She said ODU’s facilities were the clincher. ODU practices at the Lamberts Point Golf Course, a 9-hole course that city of Norfolk owns on the southwest side of campus. ODU has chipping and putting greens and a driving range at Lamberts Point.

“Not many schools have what ODU has here,” she said.

Melichova is like many freshman international students – she has struggled a bit with English. De Corte said she did, too, until she began thinking in English.

“I forced myself to do that,” said De Corte, who speaks with only a hint of an Dutch accent, the language she and her family speaks at home. French and to a lesser extent German are spoken in Belgium.

Melichova says in spite of her early struggles with English, she loves the American educational system.

“At home our schools are based on learning a lot of information and then taking tests,” she said. “Here, it’s more about discussions in class, doing projects and writing essays.

“It’s really good to put your ideas on paper. It helps me learn.”

Sana Tufail, a senior from the United Arab Emirates, was third-team Conference USA this spring. 

Melichova was an instant star at ODU. She was a first-team All-Conference USA choice and the C-USA Freshman of the Year, and had a sterling 72.6 average score.

Hetzel says the diversity is a strength for her team.

“There is such a mix of cultures,” she said. “Yes, they’re very different, but that’s what they all have in common.”

They all play a pretty mean golf game as well. ODU has been placed in the West Regional hosted by the University of Washington at the Tumble Creek golf resort in Cle Elum, Washington. They teed off Monday morning and will compete over the next three days.

Hetzel said the Monarchs aren’t in Washington just to enjoy the scenery.

There are 18 teams in each regional, and the top six in each region will advance to the NCAA finals in Arkansas. ODU is ranked 40th nationally, but Hetzel says ODU can be among the 24 teams that play in the finals.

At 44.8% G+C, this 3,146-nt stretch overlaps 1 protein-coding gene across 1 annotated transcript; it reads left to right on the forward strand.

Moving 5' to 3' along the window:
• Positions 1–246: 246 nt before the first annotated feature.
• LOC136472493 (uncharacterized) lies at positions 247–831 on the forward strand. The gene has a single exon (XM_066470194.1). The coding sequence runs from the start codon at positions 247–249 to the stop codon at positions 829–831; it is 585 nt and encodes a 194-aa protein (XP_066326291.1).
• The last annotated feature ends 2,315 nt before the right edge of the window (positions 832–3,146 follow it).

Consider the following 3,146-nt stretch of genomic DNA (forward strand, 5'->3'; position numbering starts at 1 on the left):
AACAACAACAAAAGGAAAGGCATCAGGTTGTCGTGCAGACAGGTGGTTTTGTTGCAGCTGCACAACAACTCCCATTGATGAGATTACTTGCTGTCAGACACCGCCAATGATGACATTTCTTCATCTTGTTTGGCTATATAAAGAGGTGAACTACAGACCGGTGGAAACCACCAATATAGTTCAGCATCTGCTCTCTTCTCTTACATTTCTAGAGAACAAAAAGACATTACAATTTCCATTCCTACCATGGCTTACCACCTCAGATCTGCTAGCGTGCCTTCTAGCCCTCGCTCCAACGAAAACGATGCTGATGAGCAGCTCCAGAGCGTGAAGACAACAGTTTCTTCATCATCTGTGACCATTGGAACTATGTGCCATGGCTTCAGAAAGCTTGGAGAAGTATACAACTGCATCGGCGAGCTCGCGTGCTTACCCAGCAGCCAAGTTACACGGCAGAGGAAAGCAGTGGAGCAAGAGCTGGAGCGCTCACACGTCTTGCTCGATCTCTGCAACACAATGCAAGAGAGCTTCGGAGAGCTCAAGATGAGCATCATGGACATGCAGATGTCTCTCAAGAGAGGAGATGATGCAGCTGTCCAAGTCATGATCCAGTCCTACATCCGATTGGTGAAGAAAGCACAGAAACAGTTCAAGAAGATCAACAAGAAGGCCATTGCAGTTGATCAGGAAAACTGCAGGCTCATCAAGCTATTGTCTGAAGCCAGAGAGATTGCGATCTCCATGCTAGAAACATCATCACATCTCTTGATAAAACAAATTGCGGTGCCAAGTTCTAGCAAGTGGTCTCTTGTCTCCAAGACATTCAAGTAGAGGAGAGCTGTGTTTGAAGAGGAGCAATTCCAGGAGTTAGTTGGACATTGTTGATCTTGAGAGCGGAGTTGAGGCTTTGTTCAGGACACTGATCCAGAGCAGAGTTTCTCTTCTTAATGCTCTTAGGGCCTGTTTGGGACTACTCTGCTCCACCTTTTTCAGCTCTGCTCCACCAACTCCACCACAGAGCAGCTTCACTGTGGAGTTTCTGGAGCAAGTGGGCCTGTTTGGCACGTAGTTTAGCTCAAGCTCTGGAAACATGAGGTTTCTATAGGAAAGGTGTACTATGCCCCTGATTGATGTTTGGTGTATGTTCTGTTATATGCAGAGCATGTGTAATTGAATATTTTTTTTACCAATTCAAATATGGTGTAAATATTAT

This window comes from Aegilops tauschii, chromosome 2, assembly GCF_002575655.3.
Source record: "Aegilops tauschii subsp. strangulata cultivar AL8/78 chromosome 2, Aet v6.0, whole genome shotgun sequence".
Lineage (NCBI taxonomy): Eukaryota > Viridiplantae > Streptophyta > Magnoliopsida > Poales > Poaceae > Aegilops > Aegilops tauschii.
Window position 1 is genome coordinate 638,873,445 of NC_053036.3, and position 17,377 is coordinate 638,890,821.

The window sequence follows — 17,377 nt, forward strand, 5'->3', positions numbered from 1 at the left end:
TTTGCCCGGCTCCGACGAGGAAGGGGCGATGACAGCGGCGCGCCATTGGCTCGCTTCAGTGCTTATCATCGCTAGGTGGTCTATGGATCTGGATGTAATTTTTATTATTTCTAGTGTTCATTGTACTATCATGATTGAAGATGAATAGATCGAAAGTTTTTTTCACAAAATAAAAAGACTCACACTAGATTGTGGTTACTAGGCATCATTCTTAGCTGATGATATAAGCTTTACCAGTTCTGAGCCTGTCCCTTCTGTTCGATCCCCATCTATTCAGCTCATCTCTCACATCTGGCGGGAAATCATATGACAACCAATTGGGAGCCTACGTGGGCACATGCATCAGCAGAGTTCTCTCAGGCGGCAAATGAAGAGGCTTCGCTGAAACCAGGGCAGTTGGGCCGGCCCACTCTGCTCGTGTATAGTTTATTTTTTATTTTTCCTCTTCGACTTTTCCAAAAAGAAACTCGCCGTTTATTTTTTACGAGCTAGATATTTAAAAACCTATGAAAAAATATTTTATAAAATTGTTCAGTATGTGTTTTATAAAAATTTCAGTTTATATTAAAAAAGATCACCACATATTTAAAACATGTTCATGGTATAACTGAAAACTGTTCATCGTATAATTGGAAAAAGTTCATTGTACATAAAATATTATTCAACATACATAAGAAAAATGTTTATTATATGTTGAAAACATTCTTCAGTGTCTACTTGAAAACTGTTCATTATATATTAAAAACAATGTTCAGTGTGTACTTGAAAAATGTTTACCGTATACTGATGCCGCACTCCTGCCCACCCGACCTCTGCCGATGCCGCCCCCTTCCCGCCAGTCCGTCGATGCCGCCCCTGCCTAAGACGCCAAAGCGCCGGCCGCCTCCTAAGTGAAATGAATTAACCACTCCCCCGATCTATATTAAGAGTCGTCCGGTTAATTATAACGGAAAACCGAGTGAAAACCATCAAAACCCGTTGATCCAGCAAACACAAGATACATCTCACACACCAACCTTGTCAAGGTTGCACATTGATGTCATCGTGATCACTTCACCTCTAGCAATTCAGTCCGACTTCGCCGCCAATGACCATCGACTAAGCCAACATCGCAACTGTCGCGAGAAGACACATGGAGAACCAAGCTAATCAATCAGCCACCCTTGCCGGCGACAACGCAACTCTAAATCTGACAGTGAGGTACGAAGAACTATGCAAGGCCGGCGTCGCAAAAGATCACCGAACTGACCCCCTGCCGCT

“I wouldn’t be surprised a bit if we make it,” she said. “I tell them that all the time. When we’re relaxed and are in control of our focus, we can really play well.

“Our top five when they’re playing their best are as good as anyone in the country. They have tournament experience all over the world.

Abigail Portyrata, a senior from Richmond, is the only American on the ODU women's golf team.

“They’re all capable of shooting in their 60s, and not every team can say that. We truly don’t have a No. 1 player. Every day, any of them can be No. 1.”

With three NCAA bids in three years, Hetzel might hear from some Power 5 programs looking for a coach. She says leaving is the farthest thing from her mind.

“I love golf and love to compete and what I love here is that we have so much of an opportunity to win,” she said.

 “It seems like every day we’re doing something historic. I want to be someplace that we can win, write history and advance.

“I love the facilities here. I love what we’re building. I’m very proud of that and I don’t’ see any need to think of anything else than Old Dominion.

Contact Minium: hminium@odu.edu